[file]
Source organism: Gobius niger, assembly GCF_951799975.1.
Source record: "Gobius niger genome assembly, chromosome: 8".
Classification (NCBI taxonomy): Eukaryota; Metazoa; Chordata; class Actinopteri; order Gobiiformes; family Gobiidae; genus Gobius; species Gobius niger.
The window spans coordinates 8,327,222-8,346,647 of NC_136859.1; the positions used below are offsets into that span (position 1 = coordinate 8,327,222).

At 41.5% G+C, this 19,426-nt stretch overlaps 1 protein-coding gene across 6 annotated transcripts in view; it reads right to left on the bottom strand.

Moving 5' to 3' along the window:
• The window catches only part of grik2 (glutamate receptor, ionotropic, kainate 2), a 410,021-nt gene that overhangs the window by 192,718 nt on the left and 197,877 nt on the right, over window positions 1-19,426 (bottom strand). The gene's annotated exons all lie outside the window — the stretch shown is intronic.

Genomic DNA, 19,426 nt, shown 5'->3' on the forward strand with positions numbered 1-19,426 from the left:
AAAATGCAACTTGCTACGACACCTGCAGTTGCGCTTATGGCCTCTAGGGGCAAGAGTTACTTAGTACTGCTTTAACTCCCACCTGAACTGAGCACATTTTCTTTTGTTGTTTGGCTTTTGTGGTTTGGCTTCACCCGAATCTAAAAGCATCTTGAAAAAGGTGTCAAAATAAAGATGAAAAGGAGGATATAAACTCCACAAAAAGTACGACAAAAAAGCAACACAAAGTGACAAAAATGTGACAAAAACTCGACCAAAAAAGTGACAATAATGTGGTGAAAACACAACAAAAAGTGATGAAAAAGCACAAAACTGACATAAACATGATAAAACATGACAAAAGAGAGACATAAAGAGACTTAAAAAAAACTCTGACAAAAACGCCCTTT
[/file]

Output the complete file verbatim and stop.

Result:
Source organism: Gobius niger, assembly GCF_951799975.1.
Source record: "Gobius niger genome assembly, chromosome: 8".
Classification (NCBI taxonomy): Eukaryota; Metazoa; Chordata; class Actinopteri; order Gobiiformes; family Gobiidae; genus Gobius; species Gobius niger.
The window spans coordinates 8,327,222-8,346,647 of NC_136859.1; the positions used below are offsets into that span (position 1 = coordinate 8,327,222).

At 41.5% G+C, this 19,426-nt stretch overlaps 1 protein-coding gene across 6 annotated transcripts in view; it reads right to left on the bottom strand.

Moving 5' to 3' along the window:
• The window catches only part of grik2 (glutamate receptor, ionotropic, kainate 2), a 410,021-nt gene that overhangs the window by 192,718 nt on the left and 197,877 nt on the right, over window positions 1-19,426 (bottom strand). The gene's annotated exons all lie outside the window — the stretch shown is intronic.

Genomic DNA, 19,426 nt, shown 5'->3' on the forward strand with positions numbered 1-19,426 from the left:
AAAATGCAACTTGCTACGACACCTGCAGTTGCGCTTATGGCCTCTAGGGGCAAGAGTTACTTAGTACTGCTTTAACTCCCACCTGAACTGAGCACATTTTCTTTTGTTGTTTGGCTTTTGTGGTTTGGCTTCACCCGAATCTAAAAGCATCTTGAAAAAGGTGTCAAAATAAAGATGAAAAGGAGGATATAAACTCCACAAAAAGTACGACAAAAAAGCAACACAAAGTGACAAAAATGTGACAAAAACTCGACCAAAAAAGTGACAATAATGTGGTGAAAACACAACAAAAAGTGATGAAAAAGCACAAAACTGACATAAACATGATAAAACATGACAAAAGAGAGACATAAAGAGACTTAAAAAAAACTCTGACAAAAACGCCCTTT